sThe all the tests possible,” but adds,
sThe Importance of the Ghost in Hamlet
Words are like leaves; and where they most abound,
Much fruit of Sense beneath is rarely found.
(Essay on Criticism, ll.309-310)
Any investigation of Shakespeare’s Hamlet that wishes to harvest “fruit of sense” must begin with the ghost. Dover Wilson is right in terming Hamlet’s visitor the “linchpin,” but the history of critical opinion regarding its origin has been diverse and conflicting. Generally, critics have opted for a Purgatorial ghost: Bradley speaks of “…a soul come from Purgatory,” (1) Lily Campbell believes “Shakespeare has pictured a ghost from Purgatory according to all the tests possible,” but adds, “Shakespeare chose rather to throw out suggestions which might satisfy those members of his audience who followed any one of the three schools of thought on the subject.” (2). G. Wilson Knight fuses Purgatorial origin with ambiguity: “With exquisite aptness the poet has placed him, not in heaven or hell, but purgatory,” adding “It is neither ‘good’ nor bad’, True its effects are mostly evil.” (3) In another work he notes, “The ghost may or may not have,., been a ‘goblin damned’: it certainly was no ‘spirit of health,’ (4) Wilson terms his ‘linchpin’ as Catholic: “…the Ghost is Catholic: he comes from Purgatory.”(5)
A flurry of critical opinion began, however, in 1951 when Roy Battenhouse argued, “The ghost, then, does not come from a Catholic Purgatory, but from an afterward exactly suited to fascinate the imagination and understanding of the humanist intellectual of the Renaissance.” By that he meant, “…the purgatory of the Ancients, or their hell…since all are Hell from a Christian point of view: an inhabitant of any one of them is a “damned” spirit…(6) The battle was joined. I. J. Semper’s rebuttal warned that the tradition of critical commentary supported a Purgatorial spirit as best articulated by Wilson’s beliefs.(7) Robert West argued in “King Hamlet’s Ambiguous Ghost,” published four years later, that the ghost “…leaves us where all living men must stand in relation to that country: weighted with its awe and terror and its uncertainties buffeted by conflicting theories…”(8) Harry Levine likewise endorsed the play as written in a “…grammar of doubt.” (9) Sister Mariam Joseph’s article confirmed a Purgatorial ghost: “…the abode of the ghost and his character fit descriptions of a purgatorial ghost in both doctrine and popular legend.” (10)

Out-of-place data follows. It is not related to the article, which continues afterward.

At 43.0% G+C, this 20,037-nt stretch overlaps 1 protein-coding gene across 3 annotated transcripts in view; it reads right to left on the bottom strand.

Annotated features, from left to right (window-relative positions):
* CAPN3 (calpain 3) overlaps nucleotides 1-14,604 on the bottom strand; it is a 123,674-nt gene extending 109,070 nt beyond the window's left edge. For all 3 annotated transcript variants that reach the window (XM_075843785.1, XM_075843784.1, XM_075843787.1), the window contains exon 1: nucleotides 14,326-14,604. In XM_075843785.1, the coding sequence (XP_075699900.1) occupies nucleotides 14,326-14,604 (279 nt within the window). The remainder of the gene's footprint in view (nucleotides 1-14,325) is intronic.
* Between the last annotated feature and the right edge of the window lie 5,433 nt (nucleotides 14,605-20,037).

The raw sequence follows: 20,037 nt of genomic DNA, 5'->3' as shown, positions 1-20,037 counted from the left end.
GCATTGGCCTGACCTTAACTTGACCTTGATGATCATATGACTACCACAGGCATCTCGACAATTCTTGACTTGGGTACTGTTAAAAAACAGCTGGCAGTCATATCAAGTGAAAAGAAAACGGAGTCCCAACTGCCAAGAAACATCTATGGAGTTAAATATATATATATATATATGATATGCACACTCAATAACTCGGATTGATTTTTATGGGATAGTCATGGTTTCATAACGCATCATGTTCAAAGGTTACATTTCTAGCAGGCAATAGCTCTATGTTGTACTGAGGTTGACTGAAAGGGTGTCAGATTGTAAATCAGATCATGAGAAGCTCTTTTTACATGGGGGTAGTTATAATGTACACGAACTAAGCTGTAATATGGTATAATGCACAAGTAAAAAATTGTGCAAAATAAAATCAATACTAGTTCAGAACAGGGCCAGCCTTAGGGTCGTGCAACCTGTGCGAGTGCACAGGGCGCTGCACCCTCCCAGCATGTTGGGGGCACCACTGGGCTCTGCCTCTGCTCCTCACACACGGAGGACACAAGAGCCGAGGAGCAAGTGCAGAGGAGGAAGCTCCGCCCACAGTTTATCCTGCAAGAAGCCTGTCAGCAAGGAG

More recent scholarship of course has not been silent. Eleanor Prosser’s Hamlet and Revenge (1971) articulates a view of the ghost very much consistent with my own, noting “…the command of the ghost to murder is as malign as we sense it to be, and Hamlet is responsible for his descent into savagery.” (11). She of course argues for a non-purgatorial ghost. In contrast, Stephen Greenblatt’s Hamlet and Purgatory (2001), citing Medieval and Renaissance texts plus plays that feature ghosts including: A Midsummer Night’s Dream, Richard III, and Julius Caesar, concludes the ghost is not from hell. Its injunction to be remembered, for example, is predicated on the growing Protestant assault on Purgatory. (12). Eissler’s Discourse on Hamlet and Hamlet asserts the rather paradoxical thesis that the ghost is purgatorial, but “…neither expresses the slightest sign of pity, love, or affection for his sown nor mentions the son’s claim to the throne, but rather imposes on him a demand that is couched exclusively in terms of the father’s own self-interest.” (13). Certainly that view implies private revenge, making the ghost non-Purgatorial. Harold Bloom’s Shakespeare: The Invention of the Human argues that whatever sociologists, theologians, psychologists or psychiatrists mean by personality comes from Shakespeare: to wit he invented the very concept. Bloom sees Hamlet’s prodigious intellect as transcendent; he is his own “ironist,” rendering the play’s Protestant or Catholic perspective therefore moot. He does stipulate, however, that Shakespeare’s father died a Catholic, (14) a point made by Greenblatt to sustain his purgatorial thesis.
And so it goes. I agree with Levin that irony pervades the play, but that the “grammar of doubt” can and must be resolved in favor of a malignant ghost not from a pagan hell, but from the Christian one sent by God to test Hamlet’s faith and courage by trying to damn his soul. This reading helps to define Hamlet’s irony by viewing it as an outgrowth and continuation of Medieval moral plays such as Everyman. Further a malevolent spirit explains some of the play’s most baffling and enigmatic questions the answers to which refute previously held axioms: affirm several metaphysical primaries without which meaning is impaired.